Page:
University News

Broadcasting Student Finds Success On and Off the Air

Published: October 07, 2014 | Author: Jessica Young | Category: Academics

Kelcy Faimalo on the set of ABC 4 Good Things Utah.Possibly coming soon to a studio near you, Southern Utah University broadcasting student Kelcy Faimalo who because of her exceptional internships may have already had her delivering your news straight to your TV, newspaper or radio.

Getting her start at SUU’s student run SUTV she began operating cameras, writing scripts, producing segments and anchoring news. Faimalo then seamlessly transferred her skills to a broader audience when she received her first internship with Emery County’s ETV 10 in 2013.

“Working for my home news station was a great experience,” said Faimalo, who is originally from Huntington, Utah. “I was able to be a multi-media reporter, meaning I was writing news articles and producing radio and TV segments. This is was real news and the county was relying on me to get it to them. I loved it.”

But Faimalo didn’t stop at one internship, the following year she was chosen as an intern for at ABC 4 Good Things Utah in Salt Lake City summer 2014.

Faimalo explained that while what she gained at ETV 10 was invaluable, getting as much experience on her résumé as possible is what would get her a profession after graduating.

She said of her time with ABC 4, “I really loved learning all the new skills, seeing what it’s like to be a in real position on the news set. It was great to go to the station everyday and to see what makes a station run.”

While with Good Things Utah Faimalo was able to work with Real Salt Lake professional soccer club and ABC’s Bachelor, allowing her to interview guests, write scripts, operating cameras and producing news segments, truly taking part in every aspect of the news production.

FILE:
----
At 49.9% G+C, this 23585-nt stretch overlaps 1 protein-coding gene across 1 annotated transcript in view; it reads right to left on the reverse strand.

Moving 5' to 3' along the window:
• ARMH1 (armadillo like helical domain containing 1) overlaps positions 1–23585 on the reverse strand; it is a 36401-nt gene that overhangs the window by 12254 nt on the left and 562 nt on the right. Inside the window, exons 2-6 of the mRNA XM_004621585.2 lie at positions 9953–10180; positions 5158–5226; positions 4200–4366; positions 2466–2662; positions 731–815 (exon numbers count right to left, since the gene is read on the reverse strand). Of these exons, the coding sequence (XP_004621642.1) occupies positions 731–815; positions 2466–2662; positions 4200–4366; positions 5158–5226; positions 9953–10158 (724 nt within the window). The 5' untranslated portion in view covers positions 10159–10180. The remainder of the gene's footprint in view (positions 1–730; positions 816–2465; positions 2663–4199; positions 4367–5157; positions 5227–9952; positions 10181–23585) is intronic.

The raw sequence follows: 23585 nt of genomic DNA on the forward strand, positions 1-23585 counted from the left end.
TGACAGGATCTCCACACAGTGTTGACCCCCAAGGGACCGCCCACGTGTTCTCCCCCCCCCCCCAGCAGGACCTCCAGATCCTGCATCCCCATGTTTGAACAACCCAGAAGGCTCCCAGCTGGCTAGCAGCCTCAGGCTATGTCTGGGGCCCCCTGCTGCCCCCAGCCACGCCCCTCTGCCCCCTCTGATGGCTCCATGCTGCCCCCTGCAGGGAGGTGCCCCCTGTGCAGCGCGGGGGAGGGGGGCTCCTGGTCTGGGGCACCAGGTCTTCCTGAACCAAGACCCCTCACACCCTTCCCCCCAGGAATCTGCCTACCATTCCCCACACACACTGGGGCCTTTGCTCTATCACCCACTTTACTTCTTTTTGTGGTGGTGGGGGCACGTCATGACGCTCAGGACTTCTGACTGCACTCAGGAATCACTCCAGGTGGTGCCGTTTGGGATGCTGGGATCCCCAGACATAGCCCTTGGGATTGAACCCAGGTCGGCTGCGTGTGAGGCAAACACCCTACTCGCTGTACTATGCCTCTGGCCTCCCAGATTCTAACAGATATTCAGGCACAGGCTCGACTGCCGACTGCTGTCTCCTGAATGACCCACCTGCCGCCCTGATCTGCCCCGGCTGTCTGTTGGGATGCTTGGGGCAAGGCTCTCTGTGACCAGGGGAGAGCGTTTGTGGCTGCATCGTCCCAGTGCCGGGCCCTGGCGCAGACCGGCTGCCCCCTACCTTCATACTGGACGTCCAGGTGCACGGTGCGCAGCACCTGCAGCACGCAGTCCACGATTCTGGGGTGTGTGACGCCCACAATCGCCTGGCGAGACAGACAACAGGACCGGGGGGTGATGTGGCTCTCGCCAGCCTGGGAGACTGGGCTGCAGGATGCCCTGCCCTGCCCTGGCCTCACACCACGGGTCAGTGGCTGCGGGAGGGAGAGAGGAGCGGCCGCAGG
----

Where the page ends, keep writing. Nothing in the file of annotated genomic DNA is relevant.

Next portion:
“Every day I was able to watch on TV what produced or helped with on the news, I just feel so proud knowing that I did that,” said Faimalo. “It is also very validating to know that I have been learning is now coming to fruition and my education won’t be a waste.”

The education that Faimalo has received from SUU has, according to her, “provided the confidence necessary to succeed.”

She added, “SUTV helped me be confident because I knew going into my internship that I could excel, and I really had the most experience compared to the interns from other universities. I have been able to gain a more in-depth experience because of SUTV, now entering the real world won’t be as scary.”

The student run SUTV studio allows students beginning their freshman year to learn the ins and outs of how news is produced, not only giving the necessary confidence but also the terminology, the skills and the résumé to thrive after graduation.

Though student run news studios are commonplace amongst universities Art Challis, Department of Communication chair, said SUU’s new studio is a rarity because its open access to all broadcasting students.

“Many programs require students be juniors or seniors before they begin working in the news studios, but by allowing any willing student to take the controls, they’re able to learn all the skills that will put them ahead of the game,” explained Challis.

And it seems to be working. SUU broadcasting alum can be seen in studios from New York City, Orlando and Salt Lake City. Brad Steinke (’83) has reported for the Miami Heat, Arizona Suns, Miami Marlins and Arizona Diamondbacks, receiving nine Emmy’s for his work. Reporting a little closer to home, Amy Nay (’98) currently is an anchor for KUTV in Salt Lake City, after getting her start with CNN and Fox News.

Building on the legacy of those who have gone before her, Faimalo is already achieving distinction when she recently secured a full tuition scholarship from Deseret Media (a news conglomerate made up of KSL, Deseret News and Deseret Book).

“This scholarship has allowed me to focus on my internship and my classes without worrying about tuition payments and part time jobs,” said Faimalo. “It took away so much pressure.”

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